Now ask us if we have a theological objection to Social Security and we’ll tell you we don’t. We have political objections, many financial objections, U.S. Constitutional objections, and so on. But we see no basis in Scripture for telling the federal government that Scripture forbids our participation in Social Security.

And truth be told, those friends and colleagues of ours who are pastors and have opted out of Social Security have never yet made a theological case to me of their conscientious objection based on Scripture, so we’ve told them we think they are wrong to have opted out. True, we can’t know their hearts, but we have a sneaking suspicion that most pastors who have opted out have done so for the very reasons Gary North said we ought to: namely, because Social Security is an awful investment.

Years back, I (Tim) told my wife that I had no objection to being a part of Social Security even if by the time I was ready to retire there was nothing left for me. In other words, I don’t mind sending the federal government money as my part of helping take care of widows, orphans, retirees, and the feeble elderly.

This is the heart of the matter. They do not see anything wrong with the morality of theft by ballot box. They believe in the welfare state’s re-written version of the eighth commandment: Thou shalt not steal, except by majority vote.

They also do not perceive that the welfare state operates in terms of a theology, namely, that control over the delivery of healing, especially in old age, is evidence of being the primary voice of authority for the god of society. A state that does not both finance and control society’s healers cannot plausibly present itself to the masses as possessing this monopolistic voice of authority.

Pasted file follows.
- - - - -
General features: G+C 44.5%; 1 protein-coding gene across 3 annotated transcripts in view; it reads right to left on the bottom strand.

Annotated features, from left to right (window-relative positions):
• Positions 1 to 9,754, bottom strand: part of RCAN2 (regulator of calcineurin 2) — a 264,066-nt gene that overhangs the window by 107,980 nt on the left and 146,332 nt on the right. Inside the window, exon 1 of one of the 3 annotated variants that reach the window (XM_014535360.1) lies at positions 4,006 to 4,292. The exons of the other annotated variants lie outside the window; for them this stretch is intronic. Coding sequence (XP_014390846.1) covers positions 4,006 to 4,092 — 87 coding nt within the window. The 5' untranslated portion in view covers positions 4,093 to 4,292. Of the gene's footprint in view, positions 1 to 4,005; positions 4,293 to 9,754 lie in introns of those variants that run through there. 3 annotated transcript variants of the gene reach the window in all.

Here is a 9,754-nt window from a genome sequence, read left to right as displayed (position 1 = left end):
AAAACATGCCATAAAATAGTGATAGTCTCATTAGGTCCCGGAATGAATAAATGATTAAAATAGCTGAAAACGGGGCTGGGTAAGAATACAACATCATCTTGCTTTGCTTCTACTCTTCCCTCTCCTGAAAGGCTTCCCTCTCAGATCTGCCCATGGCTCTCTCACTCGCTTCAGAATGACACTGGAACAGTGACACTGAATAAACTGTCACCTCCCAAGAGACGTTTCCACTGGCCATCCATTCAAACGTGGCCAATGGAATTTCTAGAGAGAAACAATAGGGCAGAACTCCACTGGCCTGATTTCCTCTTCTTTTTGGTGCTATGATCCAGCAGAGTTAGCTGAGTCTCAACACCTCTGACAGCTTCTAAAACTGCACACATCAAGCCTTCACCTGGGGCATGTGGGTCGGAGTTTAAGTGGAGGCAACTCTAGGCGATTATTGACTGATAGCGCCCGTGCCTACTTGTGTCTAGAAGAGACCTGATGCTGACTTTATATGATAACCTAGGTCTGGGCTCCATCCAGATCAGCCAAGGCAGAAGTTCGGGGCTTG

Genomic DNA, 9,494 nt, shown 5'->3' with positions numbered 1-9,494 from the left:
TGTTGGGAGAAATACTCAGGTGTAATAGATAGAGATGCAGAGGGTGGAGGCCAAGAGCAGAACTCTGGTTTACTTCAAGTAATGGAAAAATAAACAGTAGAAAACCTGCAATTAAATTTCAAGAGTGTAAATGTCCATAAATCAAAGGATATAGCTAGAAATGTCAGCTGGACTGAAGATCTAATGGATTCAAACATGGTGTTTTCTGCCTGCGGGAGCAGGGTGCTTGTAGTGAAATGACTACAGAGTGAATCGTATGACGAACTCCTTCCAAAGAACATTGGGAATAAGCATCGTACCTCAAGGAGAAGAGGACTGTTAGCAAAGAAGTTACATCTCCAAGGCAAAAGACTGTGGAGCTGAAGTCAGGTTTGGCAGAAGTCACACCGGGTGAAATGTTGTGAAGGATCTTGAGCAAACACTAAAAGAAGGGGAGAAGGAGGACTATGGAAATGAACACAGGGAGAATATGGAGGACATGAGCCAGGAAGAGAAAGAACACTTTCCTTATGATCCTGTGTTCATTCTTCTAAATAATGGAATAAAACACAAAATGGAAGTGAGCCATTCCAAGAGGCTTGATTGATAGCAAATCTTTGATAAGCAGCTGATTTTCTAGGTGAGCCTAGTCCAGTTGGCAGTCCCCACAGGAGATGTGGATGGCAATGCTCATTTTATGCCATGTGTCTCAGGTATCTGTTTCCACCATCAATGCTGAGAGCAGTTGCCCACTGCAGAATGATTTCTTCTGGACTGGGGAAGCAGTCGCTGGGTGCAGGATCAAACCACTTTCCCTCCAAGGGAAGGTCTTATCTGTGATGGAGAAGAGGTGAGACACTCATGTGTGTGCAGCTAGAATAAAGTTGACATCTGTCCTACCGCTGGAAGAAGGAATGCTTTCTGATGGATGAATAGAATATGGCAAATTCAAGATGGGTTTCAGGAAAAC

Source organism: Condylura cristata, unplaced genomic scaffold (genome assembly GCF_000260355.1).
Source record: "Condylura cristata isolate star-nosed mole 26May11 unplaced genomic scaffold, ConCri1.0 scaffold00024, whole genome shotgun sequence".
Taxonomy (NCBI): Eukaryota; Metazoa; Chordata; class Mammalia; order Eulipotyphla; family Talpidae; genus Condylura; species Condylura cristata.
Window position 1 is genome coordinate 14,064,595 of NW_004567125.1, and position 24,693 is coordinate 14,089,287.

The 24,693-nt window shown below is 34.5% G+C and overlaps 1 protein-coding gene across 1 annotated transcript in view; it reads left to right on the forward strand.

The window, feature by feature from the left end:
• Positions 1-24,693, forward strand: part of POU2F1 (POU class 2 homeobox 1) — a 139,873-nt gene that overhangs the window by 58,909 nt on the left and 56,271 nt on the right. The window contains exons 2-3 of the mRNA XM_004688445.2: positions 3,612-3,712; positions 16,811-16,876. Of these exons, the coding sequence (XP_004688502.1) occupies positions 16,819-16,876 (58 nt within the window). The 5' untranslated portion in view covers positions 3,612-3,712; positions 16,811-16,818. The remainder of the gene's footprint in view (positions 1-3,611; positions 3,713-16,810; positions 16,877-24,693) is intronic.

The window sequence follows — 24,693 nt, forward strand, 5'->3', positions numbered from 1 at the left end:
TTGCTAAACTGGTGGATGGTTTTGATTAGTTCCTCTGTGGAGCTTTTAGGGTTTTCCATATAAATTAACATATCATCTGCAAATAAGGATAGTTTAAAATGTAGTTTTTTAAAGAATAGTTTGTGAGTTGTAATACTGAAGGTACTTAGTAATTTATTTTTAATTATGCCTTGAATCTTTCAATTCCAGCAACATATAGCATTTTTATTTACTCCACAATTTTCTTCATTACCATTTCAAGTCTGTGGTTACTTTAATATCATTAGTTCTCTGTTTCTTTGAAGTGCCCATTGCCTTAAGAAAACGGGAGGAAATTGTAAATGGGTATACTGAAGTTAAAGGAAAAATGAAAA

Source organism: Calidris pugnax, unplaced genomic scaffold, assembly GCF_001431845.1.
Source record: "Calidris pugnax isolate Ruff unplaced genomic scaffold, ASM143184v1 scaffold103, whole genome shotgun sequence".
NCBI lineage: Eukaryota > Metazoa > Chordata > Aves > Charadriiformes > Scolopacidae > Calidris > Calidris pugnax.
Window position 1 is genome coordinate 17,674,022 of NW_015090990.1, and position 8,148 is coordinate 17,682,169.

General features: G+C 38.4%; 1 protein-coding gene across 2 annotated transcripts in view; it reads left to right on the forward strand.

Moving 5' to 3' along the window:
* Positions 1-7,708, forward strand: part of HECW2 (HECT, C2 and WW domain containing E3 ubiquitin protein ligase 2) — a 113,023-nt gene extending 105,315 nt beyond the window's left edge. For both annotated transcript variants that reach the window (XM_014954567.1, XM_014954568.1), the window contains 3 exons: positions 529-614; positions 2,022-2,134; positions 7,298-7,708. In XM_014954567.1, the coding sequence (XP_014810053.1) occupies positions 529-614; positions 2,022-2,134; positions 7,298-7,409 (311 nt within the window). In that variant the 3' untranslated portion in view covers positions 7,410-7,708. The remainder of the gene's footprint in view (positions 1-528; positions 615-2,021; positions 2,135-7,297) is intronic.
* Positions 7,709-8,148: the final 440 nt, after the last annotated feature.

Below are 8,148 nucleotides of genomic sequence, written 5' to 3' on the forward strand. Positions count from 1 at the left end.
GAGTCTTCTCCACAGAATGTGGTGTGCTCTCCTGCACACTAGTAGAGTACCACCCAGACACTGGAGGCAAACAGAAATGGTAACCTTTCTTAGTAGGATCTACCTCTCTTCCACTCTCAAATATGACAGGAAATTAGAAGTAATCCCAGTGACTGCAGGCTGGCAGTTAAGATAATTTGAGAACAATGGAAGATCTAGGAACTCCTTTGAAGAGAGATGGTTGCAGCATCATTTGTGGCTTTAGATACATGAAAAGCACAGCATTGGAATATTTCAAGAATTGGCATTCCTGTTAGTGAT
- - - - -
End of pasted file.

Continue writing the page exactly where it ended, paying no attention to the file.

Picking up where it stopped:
They are not alone in the pulpit. A majority of their peers agree with them.

When I gave my advice in 1981, every Siderite in the lecture hall could not in good conscience have signed the IRS-required statement of moral objection to Social Security. Sider believed in the healer state. At the time, he was American evangelicalism’s most prominent promoter of a Christian welfare state. His book was subtitled A Biblical Study. He also believed that capitalism is morally evil. Then, in 1997, he changed his mind about capitalism, sort of. He got all fuzzy, though not particularly warm. By then, his disciples of 1981 had forfeited their legal right to opt out of the Social Security System.

Siderite pastors have paid a heavy financial price in terms of forfeited taxes and compound growth on the investments they could not make. The theology of the healer state imposes many unnecessary expenses on its ministerial adherents. But at least the contribution-deficient retirement funds of aging Siderite pastors are not my fault, nor are they Francis Mahaffy’s.


What had triggered the Baylys’s scrambled memory of the North-Sider debate? It was an article that I posted on, “State, 1; Schiavo, 0.” In that essay, I argued that euthanasia is a tempting way for the welfare state to cut its Medicare expenses. I argued that the courts will eventually decide in favor of the culture of death because of the red ink of Medicare and Medicaid.

I also argued that the pro-Schiavo activists were blind to the implications of socialized medicine. They were gathering in Florida to defend her life, but this was futile. Why? Because they were still on the moral low ground. They were not yet ready to commit to calling on churches and charitable organizations to fund the care of all those just like her: everyone who is presently receiving Medicare or Medicaid money. (Her medication was being paid for by Medicaid.) In short, they were trying to get by on the cheap, both morally and economically. I wrote: